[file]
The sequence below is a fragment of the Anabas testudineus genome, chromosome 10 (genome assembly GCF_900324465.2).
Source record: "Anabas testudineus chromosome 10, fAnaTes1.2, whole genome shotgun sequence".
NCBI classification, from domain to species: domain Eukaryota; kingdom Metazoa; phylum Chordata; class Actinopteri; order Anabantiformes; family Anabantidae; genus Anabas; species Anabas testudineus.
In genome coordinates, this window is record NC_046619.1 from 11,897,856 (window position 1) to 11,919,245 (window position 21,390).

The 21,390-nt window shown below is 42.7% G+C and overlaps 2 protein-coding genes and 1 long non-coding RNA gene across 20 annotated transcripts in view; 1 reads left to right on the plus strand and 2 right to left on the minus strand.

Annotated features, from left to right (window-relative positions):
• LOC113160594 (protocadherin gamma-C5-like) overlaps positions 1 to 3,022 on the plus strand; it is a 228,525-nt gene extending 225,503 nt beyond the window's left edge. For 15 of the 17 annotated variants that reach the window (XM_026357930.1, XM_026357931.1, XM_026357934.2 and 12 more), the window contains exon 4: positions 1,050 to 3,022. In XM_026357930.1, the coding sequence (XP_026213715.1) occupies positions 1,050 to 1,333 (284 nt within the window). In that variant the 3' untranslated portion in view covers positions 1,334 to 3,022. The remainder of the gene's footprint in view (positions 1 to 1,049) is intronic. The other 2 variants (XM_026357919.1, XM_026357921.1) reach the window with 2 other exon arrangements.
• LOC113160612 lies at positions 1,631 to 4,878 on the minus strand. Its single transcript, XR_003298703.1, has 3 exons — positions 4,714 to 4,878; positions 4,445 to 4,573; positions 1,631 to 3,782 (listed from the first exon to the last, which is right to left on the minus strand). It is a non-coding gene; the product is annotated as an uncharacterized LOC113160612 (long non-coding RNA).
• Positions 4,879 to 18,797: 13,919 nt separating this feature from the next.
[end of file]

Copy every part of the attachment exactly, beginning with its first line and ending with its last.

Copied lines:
The sequence below is a fragment of the Anabas testudineus genome, chromosome 10 (genome assembly GCF_900324465.2).
Source record: "Anabas testudineus chromosome 10, fAnaTes1.2, whole genome shotgun sequence".
NCBI classification, from domain to species: domain Eukaryota; kingdom Metazoa; phylum Chordata; class Actinopteri; order Anabantiformes; family Anabantidae; genus Anabas; species Anabas testudineus.
In genome coordinates, this window is record NC_046619.1 from 11,897,856 (window position 1) to 11,919,245 (window position 21,390).

The 21,390-nt window shown below is 42.7% G+C and overlaps 2 protein-coding genes and 1 long non-coding RNA gene across 20 annotated transcripts in view; 1 reads left to right on the plus strand and 2 right to left on the minus strand.

Annotated features, from left to right (window-relative positions):
• LOC113160594 (protocadherin gamma-C5-like) overlaps positions 1 to 3,022 on the plus strand; it is a 228,525-nt gene extending 225,503 nt beyond the window's left edge. For 15 of the 17 annotated variants that reach the window (XM_026357930.1, XM_026357931.1, XM_026357934.2 and 12 more), the window contains exon 4: positions 1,050 to 3,022. In XM_026357930.1, the coding sequence (XP_026213715.1) occupies positions 1,050 to 1,333 (284 nt within the window). In that variant the 3' untranslated portion in view covers positions 1,334 to 3,022. The remainder of the gene's footprint in view (positions 1 to 1,049) is intronic. The other 2 variants (XM_026357919.1, XM_026357921.1) reach the window with 2 other exon arrangements.
• LOC113160612 lies at positions 1,631 to 4,878 on the minus strand. Its single transcript, XR_003298703.1, has 3 exons — positions 4,714 to 4,878; positions 4,445 to 4,573; positions 1,631 to 3,782 (listed from the first exon to the last, which is right to left on the minus strand). It is a non-coding gene; the product is annotated as an uncharacterized LOC113160612 (long non-coding RNA).
• Positions 4,879 to 18,797: 13,919 nt separating this feature from the next.